Use of Parametric Finite Element Models to Investigate Effects of Occupant

Katelyn Frances Klein (University of Michigan)

CHALLENGE - Lower extremities are now the most frequently injured body region in frontal crashes, accounting for 36% of all Abbreviated Injury Scale (AIS) 2+ injuries sustained by front-seat occupants. The objectives of this research were to investigate the effects of age, sex, and BMI on variations in LX geometry, material properties, body size, and body shape and to begin understanding the effects of these variations on lower-extremity injury risk

SOLUTION - This was accomplished by developing, validating, and performing simulations with male and female human body finite element models that have geometry and material properties that are parametric with age, BMI, and stature. Statistical models were linked to a baseline FE mesh of the human occupant from Toyota’s THUMS 4 model, resulting in an FE mesh with geometry and material properties that are parameterized with subject characteristics. Then validation of the ability of the femur model was done, to reproduce the responses of subjects with different geometry as possible given the available data. Frontal-crash simulations of drivers were performed, to begin exploring the extent to which variations in LX geometry, material properties, body size, and body shape with sex, age, and BMI explain the observed effects of these parameters on LX injuries in frontal crashes.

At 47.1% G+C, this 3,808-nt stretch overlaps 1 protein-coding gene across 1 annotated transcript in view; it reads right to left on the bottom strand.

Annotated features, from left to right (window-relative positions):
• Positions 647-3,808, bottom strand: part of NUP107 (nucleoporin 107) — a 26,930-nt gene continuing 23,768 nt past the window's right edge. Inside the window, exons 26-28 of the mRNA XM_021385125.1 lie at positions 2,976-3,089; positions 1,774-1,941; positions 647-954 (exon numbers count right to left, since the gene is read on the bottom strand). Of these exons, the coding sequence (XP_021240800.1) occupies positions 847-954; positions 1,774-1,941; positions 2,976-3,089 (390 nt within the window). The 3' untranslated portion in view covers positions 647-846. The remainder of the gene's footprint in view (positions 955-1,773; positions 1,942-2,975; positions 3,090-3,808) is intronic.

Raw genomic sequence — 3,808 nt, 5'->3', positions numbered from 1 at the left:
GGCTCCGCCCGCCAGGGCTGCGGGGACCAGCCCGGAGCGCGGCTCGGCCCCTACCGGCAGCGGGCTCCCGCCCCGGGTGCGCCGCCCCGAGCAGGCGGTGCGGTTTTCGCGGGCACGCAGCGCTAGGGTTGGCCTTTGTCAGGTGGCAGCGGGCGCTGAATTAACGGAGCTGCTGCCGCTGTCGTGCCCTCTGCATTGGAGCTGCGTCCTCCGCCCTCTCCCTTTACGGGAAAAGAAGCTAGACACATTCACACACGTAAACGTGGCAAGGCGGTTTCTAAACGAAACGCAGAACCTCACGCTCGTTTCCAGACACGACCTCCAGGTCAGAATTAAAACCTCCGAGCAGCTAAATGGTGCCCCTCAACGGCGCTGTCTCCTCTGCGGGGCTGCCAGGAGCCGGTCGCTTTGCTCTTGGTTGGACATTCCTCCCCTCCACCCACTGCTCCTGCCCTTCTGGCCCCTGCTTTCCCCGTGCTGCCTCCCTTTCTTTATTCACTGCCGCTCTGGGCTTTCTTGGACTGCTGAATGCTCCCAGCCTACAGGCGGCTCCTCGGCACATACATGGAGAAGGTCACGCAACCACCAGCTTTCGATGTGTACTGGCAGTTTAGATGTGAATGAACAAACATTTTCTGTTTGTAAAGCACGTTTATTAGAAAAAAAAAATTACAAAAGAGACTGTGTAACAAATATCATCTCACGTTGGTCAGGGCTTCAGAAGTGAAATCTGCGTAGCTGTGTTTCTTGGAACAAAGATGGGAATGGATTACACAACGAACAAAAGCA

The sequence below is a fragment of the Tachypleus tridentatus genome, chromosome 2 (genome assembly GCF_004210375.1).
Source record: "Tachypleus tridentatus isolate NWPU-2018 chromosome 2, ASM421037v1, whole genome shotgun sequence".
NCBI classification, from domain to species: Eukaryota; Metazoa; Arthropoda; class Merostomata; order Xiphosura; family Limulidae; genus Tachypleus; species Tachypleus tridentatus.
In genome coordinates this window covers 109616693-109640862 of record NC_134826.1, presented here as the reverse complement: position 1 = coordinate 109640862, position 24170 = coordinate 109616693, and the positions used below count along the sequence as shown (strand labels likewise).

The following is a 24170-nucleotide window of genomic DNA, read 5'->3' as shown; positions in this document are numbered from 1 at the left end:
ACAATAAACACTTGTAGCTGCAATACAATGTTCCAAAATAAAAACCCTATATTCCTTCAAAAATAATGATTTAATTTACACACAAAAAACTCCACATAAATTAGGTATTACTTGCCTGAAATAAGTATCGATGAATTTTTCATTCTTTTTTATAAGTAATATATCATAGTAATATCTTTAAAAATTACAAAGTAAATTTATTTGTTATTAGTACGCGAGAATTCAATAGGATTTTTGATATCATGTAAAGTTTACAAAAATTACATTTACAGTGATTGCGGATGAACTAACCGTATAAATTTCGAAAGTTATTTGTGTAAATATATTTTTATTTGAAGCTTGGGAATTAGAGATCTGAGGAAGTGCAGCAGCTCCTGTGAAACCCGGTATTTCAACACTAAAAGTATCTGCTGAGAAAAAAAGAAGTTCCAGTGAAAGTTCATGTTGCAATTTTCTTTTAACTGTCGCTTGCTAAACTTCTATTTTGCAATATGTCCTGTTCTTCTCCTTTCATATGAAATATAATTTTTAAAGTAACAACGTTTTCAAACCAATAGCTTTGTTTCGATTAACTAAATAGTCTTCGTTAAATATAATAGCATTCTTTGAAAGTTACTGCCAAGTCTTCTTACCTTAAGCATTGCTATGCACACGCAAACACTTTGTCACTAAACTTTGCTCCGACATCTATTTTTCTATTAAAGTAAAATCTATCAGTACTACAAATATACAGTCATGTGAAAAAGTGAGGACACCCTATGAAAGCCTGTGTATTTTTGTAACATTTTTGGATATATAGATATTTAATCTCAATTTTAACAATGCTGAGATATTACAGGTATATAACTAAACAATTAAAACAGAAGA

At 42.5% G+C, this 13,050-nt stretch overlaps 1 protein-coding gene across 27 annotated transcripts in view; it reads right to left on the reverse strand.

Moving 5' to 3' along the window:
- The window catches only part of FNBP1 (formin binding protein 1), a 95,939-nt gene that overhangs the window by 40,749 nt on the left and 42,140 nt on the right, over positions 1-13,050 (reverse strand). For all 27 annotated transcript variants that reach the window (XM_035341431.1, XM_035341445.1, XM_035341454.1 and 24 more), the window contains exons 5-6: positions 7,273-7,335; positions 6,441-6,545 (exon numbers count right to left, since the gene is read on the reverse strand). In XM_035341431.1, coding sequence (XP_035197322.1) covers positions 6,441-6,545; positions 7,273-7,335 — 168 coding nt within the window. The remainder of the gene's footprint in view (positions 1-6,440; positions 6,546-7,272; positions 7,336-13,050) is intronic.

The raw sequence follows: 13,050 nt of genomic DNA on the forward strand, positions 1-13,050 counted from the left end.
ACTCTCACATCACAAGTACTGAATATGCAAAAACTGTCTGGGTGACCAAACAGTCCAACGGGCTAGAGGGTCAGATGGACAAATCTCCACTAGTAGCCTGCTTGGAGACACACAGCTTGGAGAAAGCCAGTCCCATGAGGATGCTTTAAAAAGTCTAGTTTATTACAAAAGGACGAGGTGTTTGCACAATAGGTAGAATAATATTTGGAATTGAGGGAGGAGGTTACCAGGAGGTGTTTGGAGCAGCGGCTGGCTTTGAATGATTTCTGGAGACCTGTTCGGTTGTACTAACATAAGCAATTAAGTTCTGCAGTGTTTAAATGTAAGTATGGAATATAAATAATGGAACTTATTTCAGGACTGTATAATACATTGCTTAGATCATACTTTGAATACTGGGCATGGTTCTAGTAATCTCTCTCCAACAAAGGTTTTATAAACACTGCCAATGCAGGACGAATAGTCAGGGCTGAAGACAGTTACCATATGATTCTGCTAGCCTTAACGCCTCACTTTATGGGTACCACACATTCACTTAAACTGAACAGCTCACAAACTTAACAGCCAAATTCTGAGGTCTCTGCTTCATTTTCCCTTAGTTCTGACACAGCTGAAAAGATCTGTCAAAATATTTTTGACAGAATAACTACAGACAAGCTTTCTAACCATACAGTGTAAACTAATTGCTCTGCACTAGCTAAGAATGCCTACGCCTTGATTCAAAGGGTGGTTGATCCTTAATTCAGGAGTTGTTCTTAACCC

BENEFITS -  A single femur material property was used in the validation simulations, described in the chapter on development and validation of the parametric finite element models. Optimization was performed using modeFRONTIER and resulted in a value of 140 MPa for yield stress. This value was subsequently used in all validation simulations.